Flashcards in Fat soluble vitamins Deck (31):
Fat soluble vitamins
A, D, E K
Vitamin A (4)
retinol, retinal, retinoic acid and B- carotene
- function (3)
-visual pigments in retina,
-regulation of gene expression and cell differentiation
-B- carotene is an antioxidant
-yellow and dark green vegetables
1. Retinyl esters present in the diet are hydrolyzed in the intestinal mucosa, releasing retinol and free fatty acids.
2. Retinol derived from esters and from the cleavage and reduction of carotenes is reesterified chylomicrons (long-chain fatty acids in the intestinal mucosa)
3. Retinyl esters contained in chylomicron remnants are taken up by, and stored in, the
1. Retinol is released from the liver and transported to extrahepatic tissues by the plasma retinol- binding protein (RBP).
2. RBP complex attaches to specific receptors on the surface of the cells of peripheral tissues, permitting retinol to enter.
Regulation of Gene Expression (3)
1. Retinol is oxidized to retinoic acid.
2. Retinoic acid binds with high affinity to specific receptor proteins present in the nucleus.
3. The activated retinoic acid– receptor complex regulates retinoid-specific RNA synthesis.
-In the retina, retinal functions as
-the prosthetic group of the light-sensitive opsin proteins
-rhodopsin (in rods) and iodopsin (in cones)/
-When rhodopsin is exposed to light,
a series of photochemical isomerization occurs, results in release of all-trans retinal and opsin, triggers a nerve impulse that is transmitted by the optic nerve to the brain.
-Keratinization of skin
-Hypervitaminosis A: excessive intake of vitamin A
-Unbound vitamin A causes tissue damage
-Skin lesions, enlarged liver, calcification of soft tissues
Vitamin D (4)
-have a hormone- like function
-Cholecalciferol (vitamin D3)
-Ergocalciferol (vitamin D2)
-can be synthesized in the skin
Vitamin D (3)
-synthesis in the skin
1. 7- dehydrocholesterol accumulates in the skin.
2. undergoes a non-enzymatic reaction on exposure to ultraviolet light
3. pre- vitamin D3
Ergocalciferol --> found in plants
Cholecalciferol --> found in animal tissues
1. In the liver cholecalciferol is hydroxylated to form the 25-hydroxyderivative, calcidiol.
2. It is released into the circulation bound to a vitamin D binding globulin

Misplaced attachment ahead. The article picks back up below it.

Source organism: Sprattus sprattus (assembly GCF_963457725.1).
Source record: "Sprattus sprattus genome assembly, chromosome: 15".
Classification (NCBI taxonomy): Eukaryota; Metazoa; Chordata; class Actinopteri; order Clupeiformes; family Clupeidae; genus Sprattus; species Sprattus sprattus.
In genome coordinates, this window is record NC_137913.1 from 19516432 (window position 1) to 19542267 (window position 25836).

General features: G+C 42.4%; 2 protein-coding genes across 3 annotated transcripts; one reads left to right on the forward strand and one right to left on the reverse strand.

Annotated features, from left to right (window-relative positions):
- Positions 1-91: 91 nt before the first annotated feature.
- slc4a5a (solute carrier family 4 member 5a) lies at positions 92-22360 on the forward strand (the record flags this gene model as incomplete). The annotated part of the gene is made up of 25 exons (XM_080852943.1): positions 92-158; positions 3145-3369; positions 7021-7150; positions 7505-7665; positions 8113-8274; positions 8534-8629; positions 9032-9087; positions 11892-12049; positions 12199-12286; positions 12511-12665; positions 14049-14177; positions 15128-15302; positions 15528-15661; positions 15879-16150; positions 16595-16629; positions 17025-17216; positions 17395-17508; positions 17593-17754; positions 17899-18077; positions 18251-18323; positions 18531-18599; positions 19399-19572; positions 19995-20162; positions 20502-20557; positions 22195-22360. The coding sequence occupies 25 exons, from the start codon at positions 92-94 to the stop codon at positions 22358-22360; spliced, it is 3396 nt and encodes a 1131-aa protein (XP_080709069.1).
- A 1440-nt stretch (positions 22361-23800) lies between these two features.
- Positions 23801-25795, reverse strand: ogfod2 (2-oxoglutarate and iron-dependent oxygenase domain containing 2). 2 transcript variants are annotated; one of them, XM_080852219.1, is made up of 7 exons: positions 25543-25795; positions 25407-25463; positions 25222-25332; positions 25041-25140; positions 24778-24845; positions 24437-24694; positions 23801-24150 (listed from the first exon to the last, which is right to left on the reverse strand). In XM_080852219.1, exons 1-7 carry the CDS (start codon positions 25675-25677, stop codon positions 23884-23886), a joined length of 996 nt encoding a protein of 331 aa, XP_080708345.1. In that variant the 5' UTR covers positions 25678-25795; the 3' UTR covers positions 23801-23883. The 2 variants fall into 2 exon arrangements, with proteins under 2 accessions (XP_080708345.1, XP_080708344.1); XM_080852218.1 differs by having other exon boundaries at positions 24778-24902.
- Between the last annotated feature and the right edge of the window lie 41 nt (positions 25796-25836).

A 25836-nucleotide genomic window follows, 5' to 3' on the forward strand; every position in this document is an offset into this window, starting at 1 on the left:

3. In the kidney, calcidiol undergoes 1-hydroxylation
4. yield the active metabolite 1,25-dihydroxy-vitamin D (calcitriol).
-regulation in metabolism (2)
-Vitamin D’s formation is regulated by the level of plasma phosphate and calcium.
-activity is increased directly by low plasma phosphate or indirectly by low plasma calcium, which triggers the release of parathyroid hormone (PTH).
To maintain adequate plasma levels of calcium.
Vitamin D performs its function by: (3)
-increasing the uptake of calcium by the intestine
-minimizing loss of calcium by kidney
-stimulating resorption of bone when necessary
-Rickets in children
-Osteomalacia in adults
-3 compounds that have biological activity of it
-Phylloquinone: normal dietary source
-Menaquinones: synthesized by intestinal bacteria
-Menadione: can be metabolized to phylloquinone, synthetic.
-posttranslational modification of various blood clotting factors (prothrombin and blood clotting factors II, VII, IX, and X).
- synthesis of bone calcium-binding proteins
-Two proteins that contain γ-carboxyglutamate are present in bone:
osteocalcin and bone
matrix Gla protein.
found in cabbage, kale, spinach, egg yolk, and liver.
synthesized by the bacteria in the gut.
It is unusual
-Are used to reduce blood coagulation in patients at risk of thrombosis;
-The most widely used is warfarin.
-the most active is
-eight naturally occurring tocopherols.
-α –tocopherol is the most active
It is as an antioxidant in prevention of the non-enzymic oxidation of cell components by molecular oxygen and free radicals.
Vegetable oils are rich sources of vitamin E, whereas liver and eggs contain small amounts
-In humans is unknown.
-Might be in patients with severe fat mal-absorption, cystic fibrosis.
-some forms of chronic liver disease